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    Re: Tying it all together

    Posted by Sally on 6/28/03

    Hi FF,

    Well, with regards to the question about tying sensitivites to
    chemicals and molds together: Firstly, I known I have allergies
    to molds (a very broad category). Secondly, I am sensitive to
    many chemicals. If you are a fence sitter, there is a
    difference. Sensitivities are usually the result of some type of
    exposure. In my case, the sensitivities to some (if not all)
    cholinesterase inhibiting insecticides has been the result of one
    acute exposure. I can pinpoint the actual day for some. On the
    other hand, my sensitivities to other chemicals, such as nickel
    and parabens were the result of chronic exposures. The allergies
    I have can be placed into broad categories. Doctors have proven
    to me I have a genetic propensity for allergies that are
    triggered by chronic exposure. Therefore, trees I am allergic to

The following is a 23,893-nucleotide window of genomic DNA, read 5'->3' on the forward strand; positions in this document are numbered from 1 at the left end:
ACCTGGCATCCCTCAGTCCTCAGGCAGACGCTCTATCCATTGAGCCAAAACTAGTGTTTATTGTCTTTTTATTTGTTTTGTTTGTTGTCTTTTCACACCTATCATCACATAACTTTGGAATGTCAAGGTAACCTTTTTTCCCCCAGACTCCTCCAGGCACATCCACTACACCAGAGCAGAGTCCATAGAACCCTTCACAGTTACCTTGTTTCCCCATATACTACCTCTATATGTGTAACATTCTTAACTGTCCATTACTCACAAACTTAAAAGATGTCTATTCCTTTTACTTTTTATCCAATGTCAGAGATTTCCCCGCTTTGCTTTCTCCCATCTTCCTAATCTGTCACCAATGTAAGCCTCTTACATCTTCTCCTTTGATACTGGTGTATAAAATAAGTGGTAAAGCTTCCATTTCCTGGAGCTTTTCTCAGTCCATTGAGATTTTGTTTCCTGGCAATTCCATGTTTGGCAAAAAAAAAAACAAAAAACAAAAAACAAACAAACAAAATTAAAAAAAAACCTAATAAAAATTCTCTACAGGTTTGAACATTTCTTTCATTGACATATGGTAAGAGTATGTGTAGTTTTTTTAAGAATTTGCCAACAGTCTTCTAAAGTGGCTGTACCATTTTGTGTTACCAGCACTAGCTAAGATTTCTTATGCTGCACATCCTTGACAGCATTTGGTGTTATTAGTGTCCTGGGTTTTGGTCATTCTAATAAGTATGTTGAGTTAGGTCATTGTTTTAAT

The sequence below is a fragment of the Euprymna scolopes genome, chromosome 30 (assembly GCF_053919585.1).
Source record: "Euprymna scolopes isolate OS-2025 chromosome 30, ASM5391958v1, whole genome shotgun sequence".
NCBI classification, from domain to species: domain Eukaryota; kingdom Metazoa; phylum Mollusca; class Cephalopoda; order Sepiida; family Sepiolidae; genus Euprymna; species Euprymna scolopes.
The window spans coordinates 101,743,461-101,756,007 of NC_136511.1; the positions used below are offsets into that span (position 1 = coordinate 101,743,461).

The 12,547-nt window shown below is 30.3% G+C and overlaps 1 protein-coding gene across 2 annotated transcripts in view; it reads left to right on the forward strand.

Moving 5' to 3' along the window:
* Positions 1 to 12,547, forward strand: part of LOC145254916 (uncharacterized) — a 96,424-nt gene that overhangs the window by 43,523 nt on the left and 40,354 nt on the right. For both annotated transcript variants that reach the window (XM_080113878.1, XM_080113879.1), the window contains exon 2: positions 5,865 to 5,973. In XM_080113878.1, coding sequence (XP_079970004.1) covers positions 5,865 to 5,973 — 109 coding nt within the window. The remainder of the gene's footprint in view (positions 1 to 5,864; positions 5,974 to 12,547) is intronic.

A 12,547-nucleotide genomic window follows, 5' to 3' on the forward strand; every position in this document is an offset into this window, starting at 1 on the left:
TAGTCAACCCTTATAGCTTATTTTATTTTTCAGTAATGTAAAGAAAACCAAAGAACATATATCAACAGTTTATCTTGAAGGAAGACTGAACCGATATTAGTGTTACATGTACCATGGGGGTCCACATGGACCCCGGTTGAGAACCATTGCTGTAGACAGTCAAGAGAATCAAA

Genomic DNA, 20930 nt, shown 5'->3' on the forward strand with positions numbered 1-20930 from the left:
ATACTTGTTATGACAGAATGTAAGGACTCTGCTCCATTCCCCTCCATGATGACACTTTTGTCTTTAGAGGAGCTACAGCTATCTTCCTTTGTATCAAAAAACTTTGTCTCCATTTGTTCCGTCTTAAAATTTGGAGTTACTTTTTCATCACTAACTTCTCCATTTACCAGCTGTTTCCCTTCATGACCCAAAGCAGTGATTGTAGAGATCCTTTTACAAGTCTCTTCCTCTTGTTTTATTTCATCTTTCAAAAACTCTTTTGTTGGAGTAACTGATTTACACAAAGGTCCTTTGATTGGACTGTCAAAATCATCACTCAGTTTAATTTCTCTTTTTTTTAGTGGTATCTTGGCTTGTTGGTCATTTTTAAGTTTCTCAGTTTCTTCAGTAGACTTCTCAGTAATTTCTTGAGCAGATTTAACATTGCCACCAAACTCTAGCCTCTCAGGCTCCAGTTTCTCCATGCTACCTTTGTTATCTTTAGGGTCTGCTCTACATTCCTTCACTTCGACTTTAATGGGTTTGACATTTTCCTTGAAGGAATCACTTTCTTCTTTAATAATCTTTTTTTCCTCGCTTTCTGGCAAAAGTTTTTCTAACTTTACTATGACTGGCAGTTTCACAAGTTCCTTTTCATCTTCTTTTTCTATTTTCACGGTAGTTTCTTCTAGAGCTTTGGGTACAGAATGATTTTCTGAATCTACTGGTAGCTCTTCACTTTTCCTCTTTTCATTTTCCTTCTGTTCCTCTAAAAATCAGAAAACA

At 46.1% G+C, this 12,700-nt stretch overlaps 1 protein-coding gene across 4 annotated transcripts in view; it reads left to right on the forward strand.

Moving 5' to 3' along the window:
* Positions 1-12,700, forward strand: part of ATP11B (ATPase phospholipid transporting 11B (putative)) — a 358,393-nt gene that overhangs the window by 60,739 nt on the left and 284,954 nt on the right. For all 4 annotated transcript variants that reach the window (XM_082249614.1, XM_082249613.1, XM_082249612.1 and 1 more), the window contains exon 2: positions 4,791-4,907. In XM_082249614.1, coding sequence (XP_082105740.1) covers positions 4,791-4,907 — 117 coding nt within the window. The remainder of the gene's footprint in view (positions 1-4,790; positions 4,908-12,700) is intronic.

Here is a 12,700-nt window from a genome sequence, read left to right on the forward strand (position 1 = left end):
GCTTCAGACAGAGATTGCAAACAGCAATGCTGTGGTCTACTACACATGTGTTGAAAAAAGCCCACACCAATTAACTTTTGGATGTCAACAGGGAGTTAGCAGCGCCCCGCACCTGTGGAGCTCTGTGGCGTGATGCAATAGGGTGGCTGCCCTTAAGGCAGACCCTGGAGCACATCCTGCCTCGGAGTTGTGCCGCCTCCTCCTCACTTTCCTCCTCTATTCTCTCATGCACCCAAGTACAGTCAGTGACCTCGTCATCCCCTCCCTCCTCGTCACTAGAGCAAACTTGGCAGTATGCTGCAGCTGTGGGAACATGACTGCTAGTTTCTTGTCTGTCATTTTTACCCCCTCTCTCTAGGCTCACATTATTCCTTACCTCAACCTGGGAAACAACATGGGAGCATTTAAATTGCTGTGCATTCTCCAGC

now are strickly trees I have been around for some time, etc.
    This does get confusing, doesn't it?

    Let's talk a little about what I have learned in the case(s) of
    chemicals affecting/effecting my sensitivities to some other
    irritants, such as molds. Some chemicals can alter the general
    make up of molds. In this case think of a grape. Pretend the
    grape is a mold, bacterium, or yeast..whatever. After the grape
    has been peeled, the grape is still a grape, it really has not
    changed. But imagine if I handled the peeled grape it feels
    different. And if I am allergic/sensitive to the meat of grapes,
    wouldn't I be likely to have a reaction? Yes. Some chemicals
    strip yeast and molds of the "cover", and thusly alter them. But
    suppose you burned the grape, instead? Wouldn't that grape be
    different still? It is still a grape. It won't change back, it
    is altered in it's composition. Yeast and molds, etc, can become
    altered with chemical exposure. That something else might not be
    so healthy for you and me either. Not always unhealthy because
    the biological make up of the burned grape is different, but
    possibly because a peeled, crushed, or burned grape is now open
    to the invasion of something new. I expect a grape that has been
    changed will likely invite mold of some kind. The type of mold
    will likely depend on the environment we have created by altering
    the grape.

    I hope you understand what I am trying to illustrate? I also
    hope I have answered you inquiry.


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